The encounter, which took place on a public sidewalk in Washington, D.C., in 2016, was filmed when Jillette approached Comfort and asked him about the existence of God. The filmmaker had just finished interviewing the well-known atheist and theoretical physicist Lawrence Krauss for his latest movie when he was approached by Jillette.
Comfort said, "Penn asked me who made God and a stack of other questions. During that time I gave him irrefutable evidence for God's existence, something he had stated on CNN that no one could have."
Comfort had planned to include the clip in "The Fool: The True Banana Man Story," his upcoming movie. "Then came the threat of a lawsuit from Penn's manager if we released the encounter,” he said.
The film tells how the world's most famous atheist, Professor Richard Dawkins, made Comfort an instant "idiot-celebrity" among atheists worldwide by christening him "Banana Man" and mocking him on international television and in multiple universities.
Comfort's lawyers encouraged him to include the full clip in "The Fool," because he has good legal standing to do so, but Comfort decided not to use the footage and instead honor Penn's wishes.
"We are still telling the whole amazing story of how Penn unexpectedly showed up at my interview with Lawrence Krauss, and how he was almost killed moments after we spoke on the sidewalk."
Comfort added that he thought it strange that Jillette wants to prevent anyone from seeing the clip of public personalities having a public conversation. After a much-publicized incident years ago when New York artists put a crucifix in a jar of urine, Jillette defended their rights, saying, "I was a freedom of speech nut, and I thought that they absolutely should have the right to do whatever art they wanted." And so he supported them by buying their art.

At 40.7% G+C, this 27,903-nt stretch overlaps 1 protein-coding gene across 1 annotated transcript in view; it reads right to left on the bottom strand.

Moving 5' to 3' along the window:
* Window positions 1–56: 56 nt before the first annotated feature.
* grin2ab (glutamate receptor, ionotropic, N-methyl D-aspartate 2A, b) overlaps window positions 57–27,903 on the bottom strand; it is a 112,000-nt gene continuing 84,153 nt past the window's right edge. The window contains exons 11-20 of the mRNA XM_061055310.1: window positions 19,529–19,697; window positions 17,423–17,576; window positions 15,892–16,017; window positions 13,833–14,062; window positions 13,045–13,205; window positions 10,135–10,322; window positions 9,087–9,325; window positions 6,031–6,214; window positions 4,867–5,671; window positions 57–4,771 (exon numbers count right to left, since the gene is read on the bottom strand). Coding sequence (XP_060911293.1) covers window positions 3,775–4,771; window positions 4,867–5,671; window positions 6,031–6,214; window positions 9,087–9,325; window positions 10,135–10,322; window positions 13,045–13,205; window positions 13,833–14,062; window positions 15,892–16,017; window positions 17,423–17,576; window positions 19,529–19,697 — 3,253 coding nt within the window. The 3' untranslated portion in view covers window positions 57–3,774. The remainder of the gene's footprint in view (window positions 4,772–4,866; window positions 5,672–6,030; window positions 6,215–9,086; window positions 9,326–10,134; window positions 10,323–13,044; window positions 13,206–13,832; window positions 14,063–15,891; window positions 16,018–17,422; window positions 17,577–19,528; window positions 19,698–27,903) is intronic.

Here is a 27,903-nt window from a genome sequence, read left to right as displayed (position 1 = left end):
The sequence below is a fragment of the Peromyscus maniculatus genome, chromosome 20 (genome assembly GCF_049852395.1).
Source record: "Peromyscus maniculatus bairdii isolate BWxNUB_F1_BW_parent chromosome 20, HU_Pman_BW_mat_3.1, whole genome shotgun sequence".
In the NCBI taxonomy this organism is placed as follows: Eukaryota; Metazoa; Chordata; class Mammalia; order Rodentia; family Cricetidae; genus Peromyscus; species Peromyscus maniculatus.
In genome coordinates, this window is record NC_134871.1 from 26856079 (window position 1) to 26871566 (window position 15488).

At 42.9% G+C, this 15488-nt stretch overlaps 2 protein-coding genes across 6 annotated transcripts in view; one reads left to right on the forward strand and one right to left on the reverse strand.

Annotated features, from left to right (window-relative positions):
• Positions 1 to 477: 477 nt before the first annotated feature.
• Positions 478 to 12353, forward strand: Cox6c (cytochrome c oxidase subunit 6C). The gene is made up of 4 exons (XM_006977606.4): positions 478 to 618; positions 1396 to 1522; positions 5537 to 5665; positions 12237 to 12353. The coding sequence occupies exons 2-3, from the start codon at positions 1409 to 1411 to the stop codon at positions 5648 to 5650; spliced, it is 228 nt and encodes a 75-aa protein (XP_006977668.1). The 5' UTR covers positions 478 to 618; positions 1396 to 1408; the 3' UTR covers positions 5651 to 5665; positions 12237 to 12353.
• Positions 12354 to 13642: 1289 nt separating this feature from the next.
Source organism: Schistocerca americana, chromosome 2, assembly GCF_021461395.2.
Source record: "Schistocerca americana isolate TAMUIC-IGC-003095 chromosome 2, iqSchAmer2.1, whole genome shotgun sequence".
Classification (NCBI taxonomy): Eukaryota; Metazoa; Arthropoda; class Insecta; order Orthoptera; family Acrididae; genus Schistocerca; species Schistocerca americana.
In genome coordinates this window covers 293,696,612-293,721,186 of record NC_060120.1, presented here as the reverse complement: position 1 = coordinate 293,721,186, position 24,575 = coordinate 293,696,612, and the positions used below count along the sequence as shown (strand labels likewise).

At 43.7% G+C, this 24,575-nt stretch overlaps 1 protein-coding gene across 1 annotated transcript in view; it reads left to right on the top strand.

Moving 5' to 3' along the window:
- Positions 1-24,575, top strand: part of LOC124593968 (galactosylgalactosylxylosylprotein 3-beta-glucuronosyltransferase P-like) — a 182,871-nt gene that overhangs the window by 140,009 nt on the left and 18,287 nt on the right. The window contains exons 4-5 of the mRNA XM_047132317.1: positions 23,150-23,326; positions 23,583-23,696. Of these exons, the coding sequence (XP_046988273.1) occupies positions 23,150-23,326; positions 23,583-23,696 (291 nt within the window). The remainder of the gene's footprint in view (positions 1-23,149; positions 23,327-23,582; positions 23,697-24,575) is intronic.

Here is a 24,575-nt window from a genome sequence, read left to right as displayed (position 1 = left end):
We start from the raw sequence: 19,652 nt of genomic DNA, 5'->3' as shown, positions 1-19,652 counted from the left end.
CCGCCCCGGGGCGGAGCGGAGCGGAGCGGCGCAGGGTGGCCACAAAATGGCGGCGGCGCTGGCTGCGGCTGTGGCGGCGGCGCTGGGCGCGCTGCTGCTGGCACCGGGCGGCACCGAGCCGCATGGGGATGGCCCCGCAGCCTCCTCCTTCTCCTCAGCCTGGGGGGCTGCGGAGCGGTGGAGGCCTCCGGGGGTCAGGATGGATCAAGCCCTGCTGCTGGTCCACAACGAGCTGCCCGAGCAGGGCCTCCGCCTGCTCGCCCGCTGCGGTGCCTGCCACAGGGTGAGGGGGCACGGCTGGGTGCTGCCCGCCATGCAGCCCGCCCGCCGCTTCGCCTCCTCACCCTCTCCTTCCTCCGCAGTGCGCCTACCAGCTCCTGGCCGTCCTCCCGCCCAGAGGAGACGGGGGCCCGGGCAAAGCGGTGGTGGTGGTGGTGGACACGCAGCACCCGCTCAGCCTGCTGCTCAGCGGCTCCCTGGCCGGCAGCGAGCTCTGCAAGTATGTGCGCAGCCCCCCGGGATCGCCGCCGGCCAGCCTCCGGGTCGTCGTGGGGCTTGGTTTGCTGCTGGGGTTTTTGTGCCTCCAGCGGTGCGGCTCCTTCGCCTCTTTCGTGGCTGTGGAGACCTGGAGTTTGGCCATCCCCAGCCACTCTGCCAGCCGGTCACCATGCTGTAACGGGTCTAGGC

Without getting a release from Comfort, Penn tweeted a photo of the two of them to his 2 million followers, and he freely spoke of their encounter on his radio program. He mentioned it again in Smashing Interviews Magazine, saying, "I only hung out with Ray for 45 minutes or an hour, and he was passionate, honest, straightforward and polite."
In light of this, Comfort said he was surprised by the threatened lawsuit, and noted that other famous atheists are more than happy to be in the movie, which also features an interesting lunch with 40 atheists and Dawkins. When high-profile atheist Jaclyn Glenn found she had made the cut, she said tongue-in-cheek, "You know that you've made it when you're in a Ray Comfort film."
Comfort concluded, "I think Penn protesteth too much. The fact that the existence of God can be proven isn't something that should be hidden or censored."
The new film does include the story of the viral video Penn made years ago about a businessman who gave him a Bible, as well as revealing for the first time who it was who gave him that Bible and the fascinating whole story of what else happened.